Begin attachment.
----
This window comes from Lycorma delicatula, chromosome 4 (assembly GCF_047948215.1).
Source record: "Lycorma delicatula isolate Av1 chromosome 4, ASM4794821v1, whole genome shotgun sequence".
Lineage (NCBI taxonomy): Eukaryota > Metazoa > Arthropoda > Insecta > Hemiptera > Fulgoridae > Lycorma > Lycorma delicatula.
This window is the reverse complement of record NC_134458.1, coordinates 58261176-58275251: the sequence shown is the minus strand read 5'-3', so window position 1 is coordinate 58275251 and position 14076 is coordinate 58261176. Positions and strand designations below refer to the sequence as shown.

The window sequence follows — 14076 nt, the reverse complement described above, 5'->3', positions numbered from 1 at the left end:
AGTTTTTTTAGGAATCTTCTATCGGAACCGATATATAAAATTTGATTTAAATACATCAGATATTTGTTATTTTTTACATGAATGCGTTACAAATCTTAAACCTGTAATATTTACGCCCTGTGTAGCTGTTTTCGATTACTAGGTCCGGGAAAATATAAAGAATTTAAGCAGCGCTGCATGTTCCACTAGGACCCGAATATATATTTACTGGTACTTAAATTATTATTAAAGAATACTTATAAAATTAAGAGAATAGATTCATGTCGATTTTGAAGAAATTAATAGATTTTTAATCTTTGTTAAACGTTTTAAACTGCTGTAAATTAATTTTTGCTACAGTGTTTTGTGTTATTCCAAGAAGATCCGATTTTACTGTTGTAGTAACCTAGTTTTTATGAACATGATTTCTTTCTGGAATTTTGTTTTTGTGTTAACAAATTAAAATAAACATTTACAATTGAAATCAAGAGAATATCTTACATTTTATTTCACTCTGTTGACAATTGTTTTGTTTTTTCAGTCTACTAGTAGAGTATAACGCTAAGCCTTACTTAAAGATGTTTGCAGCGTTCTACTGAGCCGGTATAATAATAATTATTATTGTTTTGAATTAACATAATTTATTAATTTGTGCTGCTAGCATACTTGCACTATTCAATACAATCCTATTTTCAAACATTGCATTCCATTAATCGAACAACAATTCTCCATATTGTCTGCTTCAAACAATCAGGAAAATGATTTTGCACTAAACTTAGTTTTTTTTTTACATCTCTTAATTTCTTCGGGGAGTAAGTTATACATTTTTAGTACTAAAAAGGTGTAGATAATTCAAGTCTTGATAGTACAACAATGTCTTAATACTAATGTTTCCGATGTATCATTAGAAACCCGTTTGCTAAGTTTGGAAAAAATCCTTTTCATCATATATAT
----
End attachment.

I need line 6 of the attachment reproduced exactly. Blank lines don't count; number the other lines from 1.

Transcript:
AGTTTTTTTAGGAATCTTCTATCGGAACCGATATATAAAATTTGATTTAAATACATCAGATATTTGTTATTTTTTACATGAATGCGTTACAAATCTTAAACCTGTAATATTTACGCCCTGTGTAGCTGTTTTCGATTACTAGGTCCGGGAAAATATAAAGAATTTAAGCAGCGCTGCATGTTCCACTAGGACCCGAATATATATTTACTGGTACTTAAATTATTATTAAAGAATACTTATAAAATTAAGAGAATAGATTCATGTCGATTTTGAAGAAATTAATAGATTTTTAATCTTTGTTAAACGTTTTAAACTGCTGTAAATTAATTTTTGCTACAGTGTTTTGTGTTATTCCAAGAAGATCCGATTTTACTGTTGTAGTAACCTAGTTTTTATGAACATGATTTCTTTCTGGAATTTTGTTTTTGTGTTAACAAATTAAAATAAACATTTACAATTGAAATCAAGAGAATATCTTACATTTTATTTCACTCTGTTGACAATTGTTTTGTTTTTTCAGTCTACTAGTAGAGTATAACGCTAAGCCTTACTTAAAGATGTTTGCAGCGTTCTACTGAGCCGGTATAATAATAATTATTATTGTTTTGAATTAACATAATTTATTAATTTGTGCTGCTAGCATACTTGCACTATTCAATACAATCCTATTTTCAAACATTGCATTCCATTAATCGAACAACAATTCTCCATATTGTCTGCTTCAAACAATCAGGAAAATGATTTTGCACTAAACTTAGTTTTTTTTTTACATCTCTTAATTTCTTCGGGGAGTAAGTTATACATTTTTAGTACTAAAAAGGTGTAGATAATTCAAGTCTTGATAGTACAACAATGTCTTAATACTAATGTTTCCGATGTATCATTAGAAACCCGTTTGCTAAGTTTGGAAAAAATCCTTTTCATCATATATAT